High school seniors in Arlington, Texas, will probably think twice about drinking before the prom this year.
“We see the [breath-analysis machine] as a deterrent, and it should be enough,” said Charlene Robertson, a spokeswoman for the 54,000-student district. “We don’t expect to have problems, because kids know the penalties and they know they’re going to get tested.”
Arlington is one of only a few districts nationwide requiring all students who attend proms to be tested with breath-analysis devices. But many others have begun keeping the machines on hand to use on a case-by-case basis with prom-goers who appear to be under the influence of alcohol.
Prom night and graduation night are believed to be the two most dangerous nights in a teen-ager’s life, according to the National Highway Traffic Safety Administration in Washington. For that reason, breath tests for alcohol use are just one of the tools that school groups, community organizations, and businesses are using to try to keep students sober and safe.
Nationwide Insurance, along with the help of groups such as Mothers Against Drunk Driving and Students Against Driving Drunk, once again is sponsoring the 7-year-old “Prom Promise” program, in which students sign a pledge to avoid alcohol and drugs on prom night. The Columbus, Ohio-based company projects that it will receive 3.4 million pledges this year, the most in the program’s history.
In Texas, 200 agents from the state’s Alcoholic Beverage Commission are visiting hotels, motels, and prom parking lots to check for underage alcohol consumption throughout the April-June prom season. The agents plan to reach 60 percent to 70 percent of the proms across the state.
And school districts and PTA chapters nationwide are hosting their own post-prom events, in the hope that students can be lured away from the temptations of alcohol by a well-organized casino night or beach party.
But while most anti-drinking efforts have received strong, if not universal, support, the idea of testing all students with a breath-analysis device strikes some critics as going too far.
At Lamar High School in Arlington, a handful of the school’s seniors organized a districtwide alternative prom that was scheduled to take place in a rented Dallas ballroom last Saturday night, the same night as Lamar’s school-sponsored prom.
“We feel it’s an infringement on our rights to test everybody going into the prom under the assumption that we’re all guilty,” said Aaron Pierce, the chairman of the Alternative Prom Committee. “We’re just trying to prove that it is possible to have an alcohol-free prom without the testing.”
Meanwhile, the Massachusetts chapter of the American Civil Liberties Union is asking officials at Dighton-Rehoboth Regional High School to suspend plans to administer breath tests to all of the school’s prom-goers.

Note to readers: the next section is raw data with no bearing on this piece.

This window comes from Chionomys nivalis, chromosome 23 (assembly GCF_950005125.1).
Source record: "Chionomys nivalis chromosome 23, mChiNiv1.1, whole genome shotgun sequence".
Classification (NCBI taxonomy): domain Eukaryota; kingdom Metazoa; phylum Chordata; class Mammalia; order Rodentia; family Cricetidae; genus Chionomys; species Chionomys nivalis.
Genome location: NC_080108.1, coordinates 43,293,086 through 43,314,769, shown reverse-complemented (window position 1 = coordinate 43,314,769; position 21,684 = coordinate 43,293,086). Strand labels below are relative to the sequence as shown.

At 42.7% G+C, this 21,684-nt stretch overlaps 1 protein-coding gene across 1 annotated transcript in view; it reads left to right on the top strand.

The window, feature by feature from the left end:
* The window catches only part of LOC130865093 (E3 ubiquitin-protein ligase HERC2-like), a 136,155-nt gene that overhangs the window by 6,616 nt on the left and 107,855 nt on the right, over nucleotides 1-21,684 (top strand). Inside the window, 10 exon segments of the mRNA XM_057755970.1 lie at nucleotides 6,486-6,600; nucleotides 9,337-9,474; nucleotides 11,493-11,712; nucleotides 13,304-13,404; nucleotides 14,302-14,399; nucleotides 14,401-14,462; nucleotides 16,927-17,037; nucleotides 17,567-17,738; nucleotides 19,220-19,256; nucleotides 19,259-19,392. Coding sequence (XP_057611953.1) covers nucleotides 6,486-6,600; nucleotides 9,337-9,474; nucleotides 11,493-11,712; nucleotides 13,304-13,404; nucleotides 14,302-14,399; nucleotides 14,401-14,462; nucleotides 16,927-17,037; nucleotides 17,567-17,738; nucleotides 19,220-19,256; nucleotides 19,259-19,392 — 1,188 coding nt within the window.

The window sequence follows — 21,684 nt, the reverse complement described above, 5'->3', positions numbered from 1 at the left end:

“The Supreme Court has said that a breath test is a search, and to do a search without reasonable suspicion would run afoul of the Fourth Amendment,” said Sarah Wunsch, a staff lawyer for the Boston-based ACLU chapter.
School officials could not be reached for comment last week.
At Scituate High School, also in Massachusetts, Principal Prudence Goodale said she believes that breath tests are inherently “invasive,” which is why the school will not be testing every student who attends its prom with a breath-analysis machine.
“We decided to try it out this year because unless a student gets sick or has a strong odor of alcohol, it’s difficult to make a judgment,” said Ms. Goodale, who is borrowing the machine from a neighboring high school. “This is for those gray areas, when you just have a sense that something’s off.”
But in Arlington, school officials opted for mandatory breath-analysis tests after a committee analyzing last year’s proms determined that case-by-case testing didn’t go far enough.
The testing process is simple, Ms. Robertson said. Students must count to 10 into a microphone-shaped device that is sensitive to alcohol fumes. If any alcohol is detected, it will show up on an attached meter.
The committee decided to test all students after a parent of a Lamar High School senior presented a videotape of a pre-prom party depicting numerous students who went to last year’s prom intoxicated. The students’ breath was not tested, even though there was a breath-analysis device on the premises.
“We have to do it this way in order to be fair and consistent,” Ms. Robertson said in defense of the district’s new policy. “It is really easy for a principal to look the other way, rather than go through the hassle of testing.”